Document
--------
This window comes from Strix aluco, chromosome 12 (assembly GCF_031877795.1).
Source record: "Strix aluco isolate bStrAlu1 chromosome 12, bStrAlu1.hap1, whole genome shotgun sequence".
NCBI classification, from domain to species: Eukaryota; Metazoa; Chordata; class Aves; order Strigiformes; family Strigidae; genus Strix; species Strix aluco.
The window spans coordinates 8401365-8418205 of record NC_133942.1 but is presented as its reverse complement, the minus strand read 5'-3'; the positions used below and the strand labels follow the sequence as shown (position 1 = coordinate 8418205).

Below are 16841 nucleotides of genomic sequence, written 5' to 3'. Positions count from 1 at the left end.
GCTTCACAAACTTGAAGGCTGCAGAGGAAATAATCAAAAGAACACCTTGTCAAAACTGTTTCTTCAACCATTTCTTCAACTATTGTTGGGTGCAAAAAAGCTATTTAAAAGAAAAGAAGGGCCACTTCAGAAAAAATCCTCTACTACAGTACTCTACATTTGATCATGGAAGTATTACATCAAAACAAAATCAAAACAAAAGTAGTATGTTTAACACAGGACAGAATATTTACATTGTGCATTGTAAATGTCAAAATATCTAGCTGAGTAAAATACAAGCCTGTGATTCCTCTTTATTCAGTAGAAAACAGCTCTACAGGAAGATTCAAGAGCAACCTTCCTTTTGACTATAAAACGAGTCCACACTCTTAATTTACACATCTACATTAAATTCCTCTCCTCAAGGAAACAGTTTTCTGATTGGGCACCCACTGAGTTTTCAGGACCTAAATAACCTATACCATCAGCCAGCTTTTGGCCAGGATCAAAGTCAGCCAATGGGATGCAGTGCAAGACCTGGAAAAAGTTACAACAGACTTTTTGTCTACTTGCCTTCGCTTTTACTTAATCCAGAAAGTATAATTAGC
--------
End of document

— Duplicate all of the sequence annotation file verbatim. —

This window comes from Strix aluco, chromosome 12 (assembly GCF_031877795.1).
Source record: "Strix aluco isolate bStrAlu1 chromosome 12, bStrAlu1.hap1, whole genome shotgun sequence".
NCBI classification, from domain to species: Eukaryota; Metazoa; Chordata; class Aves; order Strigiformes; family Strigidae; genus Strix; species Strix aluco.
The window spans coordinates 8401365-8418205 of record NC_133942.1 but is presented as its reverse complement, the minus strand read 5'-3'; the positions used below and the strand labels follow the sequence as shown (position 1 = coordinate 8418205).

Below are 16841 nucleotides of genomic sequence, written 5' to 3'. Positions count from 1 at the left end.
GCTTCACAAACTTGAAGGCTGCAGAGGAAATAATCAAAAGAACACCTTGTCAAAACTGTTTCTTCAACCATTTCTTCAACTATTGTTGGGTGCAAAAAAGCTATTTAAAAGAAAAGAAGGGCCACTTCAGAAAAAATCCTCTACTACAGTACTCTACATTTGATCATGGAAGTATTACATCAAAACAAAATCAAAACAAAAGTAGTATGTTTAACACAGGACAGAATATTTACATTGTGCATTGTAAATGTCAAAATATCTAGCTGAGTAAAATACAAGCCTGTGATTCCTCTTTATTCAGTAGAAAACAGCTCTACAGGAAGATTCAAGAGCAACCTTCCTTTTGACTATAAAACGAGTCCACACTCTTAATTTACACATCTACATTAAATTCCTCTCCTCAAGGAAACAGTTTTCTGATTGGGCACCCACTGAGTTTTCAGGACCTAAATAACCTATACCATCAGCCAGCTTTTGGCCAGGATCAAAGTCAGCCAATGGGATGCAGTGCAAGACCTGGAAAAAGTTACAACAGACTTTTTGTCTACTTGCCTTCGCTTTTACTTAATCCAGAAAGTATAATTAGC